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Private collectors fuel demand for looted Mideast antiquities

Archaeological experts say social dislocation and terrorism are increasing the ability of organized gangs to traffic artifacts to clients in Europe, Asia and the United States.
Smoke rises from the modern city as seen from the historic city of Palmyra, in Homs Governorate, Syria in this April 1, 2016 file photo. REUTERS/Omar Sanadiki/Files    - RTSD8PD
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While world attention focuses on the recent liberation of Palmyra and devastation the Islamic State caused to that ancient site in Syria during a lengthy occupation, looting and trafficking of antiquities is on the rise throughout the Middle East.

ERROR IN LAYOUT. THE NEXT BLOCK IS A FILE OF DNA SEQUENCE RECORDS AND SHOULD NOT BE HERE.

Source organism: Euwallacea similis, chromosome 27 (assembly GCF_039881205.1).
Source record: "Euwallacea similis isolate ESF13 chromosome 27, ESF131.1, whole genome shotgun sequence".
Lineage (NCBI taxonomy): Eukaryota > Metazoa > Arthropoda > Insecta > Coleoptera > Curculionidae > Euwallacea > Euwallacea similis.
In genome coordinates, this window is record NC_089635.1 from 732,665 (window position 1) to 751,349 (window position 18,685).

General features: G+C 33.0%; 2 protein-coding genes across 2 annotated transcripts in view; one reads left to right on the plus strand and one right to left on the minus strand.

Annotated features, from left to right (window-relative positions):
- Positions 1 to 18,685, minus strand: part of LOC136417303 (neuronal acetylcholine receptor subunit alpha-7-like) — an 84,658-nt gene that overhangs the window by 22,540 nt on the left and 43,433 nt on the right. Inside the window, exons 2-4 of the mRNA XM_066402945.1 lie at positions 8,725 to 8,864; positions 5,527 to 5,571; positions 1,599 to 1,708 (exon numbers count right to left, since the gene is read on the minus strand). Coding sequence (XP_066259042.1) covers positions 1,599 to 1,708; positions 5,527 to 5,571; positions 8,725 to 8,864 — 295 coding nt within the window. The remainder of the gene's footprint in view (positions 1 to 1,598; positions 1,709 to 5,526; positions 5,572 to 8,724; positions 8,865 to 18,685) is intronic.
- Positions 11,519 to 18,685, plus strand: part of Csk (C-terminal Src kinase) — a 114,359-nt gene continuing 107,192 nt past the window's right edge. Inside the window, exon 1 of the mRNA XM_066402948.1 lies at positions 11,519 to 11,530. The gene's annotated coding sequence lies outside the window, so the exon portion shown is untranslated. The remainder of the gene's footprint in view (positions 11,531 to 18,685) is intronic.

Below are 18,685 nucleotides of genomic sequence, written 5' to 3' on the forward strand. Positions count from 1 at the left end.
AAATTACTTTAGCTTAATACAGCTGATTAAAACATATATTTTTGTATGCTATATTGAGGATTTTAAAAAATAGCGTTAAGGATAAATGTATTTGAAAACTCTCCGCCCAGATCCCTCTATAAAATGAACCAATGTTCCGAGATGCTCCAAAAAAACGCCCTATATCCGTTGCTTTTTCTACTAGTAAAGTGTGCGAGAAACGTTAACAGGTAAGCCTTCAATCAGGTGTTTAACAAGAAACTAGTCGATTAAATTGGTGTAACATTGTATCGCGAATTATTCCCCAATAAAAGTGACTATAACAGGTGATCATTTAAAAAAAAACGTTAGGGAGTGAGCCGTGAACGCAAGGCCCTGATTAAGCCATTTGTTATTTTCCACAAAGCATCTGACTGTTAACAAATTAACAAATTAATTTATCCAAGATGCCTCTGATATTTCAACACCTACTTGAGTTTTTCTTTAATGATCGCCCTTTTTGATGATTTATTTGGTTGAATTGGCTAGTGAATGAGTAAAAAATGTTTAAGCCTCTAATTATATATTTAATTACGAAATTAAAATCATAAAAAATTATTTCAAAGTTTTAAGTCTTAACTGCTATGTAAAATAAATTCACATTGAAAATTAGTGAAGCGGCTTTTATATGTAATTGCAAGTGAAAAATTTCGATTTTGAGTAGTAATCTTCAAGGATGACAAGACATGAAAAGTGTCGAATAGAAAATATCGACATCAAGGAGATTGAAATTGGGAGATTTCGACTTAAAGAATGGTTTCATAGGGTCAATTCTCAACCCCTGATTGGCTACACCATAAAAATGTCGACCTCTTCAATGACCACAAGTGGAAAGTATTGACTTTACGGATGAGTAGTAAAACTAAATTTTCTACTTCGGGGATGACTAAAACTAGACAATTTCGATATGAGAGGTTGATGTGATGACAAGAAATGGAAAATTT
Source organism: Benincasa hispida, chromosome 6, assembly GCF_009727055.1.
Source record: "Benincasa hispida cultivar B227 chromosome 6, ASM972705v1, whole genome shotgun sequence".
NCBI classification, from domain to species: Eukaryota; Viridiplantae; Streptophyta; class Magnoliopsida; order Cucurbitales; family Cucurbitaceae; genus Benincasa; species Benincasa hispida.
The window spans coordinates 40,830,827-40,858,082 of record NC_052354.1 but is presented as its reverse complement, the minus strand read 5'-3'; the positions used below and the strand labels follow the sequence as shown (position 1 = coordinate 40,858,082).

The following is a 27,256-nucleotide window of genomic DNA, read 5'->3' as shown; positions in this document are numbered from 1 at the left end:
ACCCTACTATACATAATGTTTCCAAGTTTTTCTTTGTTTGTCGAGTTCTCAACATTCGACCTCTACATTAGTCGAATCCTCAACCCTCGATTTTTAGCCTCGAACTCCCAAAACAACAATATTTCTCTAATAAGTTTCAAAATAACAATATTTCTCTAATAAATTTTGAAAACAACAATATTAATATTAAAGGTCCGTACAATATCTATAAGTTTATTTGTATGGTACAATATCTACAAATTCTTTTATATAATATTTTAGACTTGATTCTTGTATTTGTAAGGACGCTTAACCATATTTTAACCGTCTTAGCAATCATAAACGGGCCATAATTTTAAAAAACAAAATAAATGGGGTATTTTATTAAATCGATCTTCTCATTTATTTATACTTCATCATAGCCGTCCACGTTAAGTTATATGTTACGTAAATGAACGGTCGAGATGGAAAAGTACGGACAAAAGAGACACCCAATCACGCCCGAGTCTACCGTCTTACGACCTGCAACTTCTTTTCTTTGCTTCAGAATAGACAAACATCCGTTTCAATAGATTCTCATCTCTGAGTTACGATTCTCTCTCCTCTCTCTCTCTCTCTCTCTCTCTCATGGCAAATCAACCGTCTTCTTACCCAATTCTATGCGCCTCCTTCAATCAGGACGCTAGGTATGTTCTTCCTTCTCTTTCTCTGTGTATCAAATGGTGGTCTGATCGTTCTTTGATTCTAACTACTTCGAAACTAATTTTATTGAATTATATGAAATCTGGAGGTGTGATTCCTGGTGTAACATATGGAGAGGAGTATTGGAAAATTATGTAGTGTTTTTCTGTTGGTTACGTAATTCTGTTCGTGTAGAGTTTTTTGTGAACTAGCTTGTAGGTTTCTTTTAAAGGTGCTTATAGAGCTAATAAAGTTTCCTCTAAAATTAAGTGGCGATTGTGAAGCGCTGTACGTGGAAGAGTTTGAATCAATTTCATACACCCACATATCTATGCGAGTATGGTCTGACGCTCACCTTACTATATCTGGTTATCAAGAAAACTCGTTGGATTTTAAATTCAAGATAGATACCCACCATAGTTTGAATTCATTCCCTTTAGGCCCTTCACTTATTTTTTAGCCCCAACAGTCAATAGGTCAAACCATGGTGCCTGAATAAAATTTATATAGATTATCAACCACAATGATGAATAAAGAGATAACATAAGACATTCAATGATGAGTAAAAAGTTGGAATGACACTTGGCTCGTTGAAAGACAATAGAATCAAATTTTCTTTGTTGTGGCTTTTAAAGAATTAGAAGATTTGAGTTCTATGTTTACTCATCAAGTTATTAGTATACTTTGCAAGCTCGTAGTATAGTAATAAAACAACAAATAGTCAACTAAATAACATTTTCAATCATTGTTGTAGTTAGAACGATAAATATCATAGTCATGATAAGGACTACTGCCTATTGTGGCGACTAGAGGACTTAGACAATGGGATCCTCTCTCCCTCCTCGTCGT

Social dislocation and economic crises in the wake of the 2011 Arab Spring uprisings have increased the incentive for ordinary people to pilfer precious artifacts in Egypt, Yemen and Libya. At the same time, groups such as IS and al-Qaeda are profiting from trafficking these items through organized networks primarily to private collectors in Europe, Asia and the United States.

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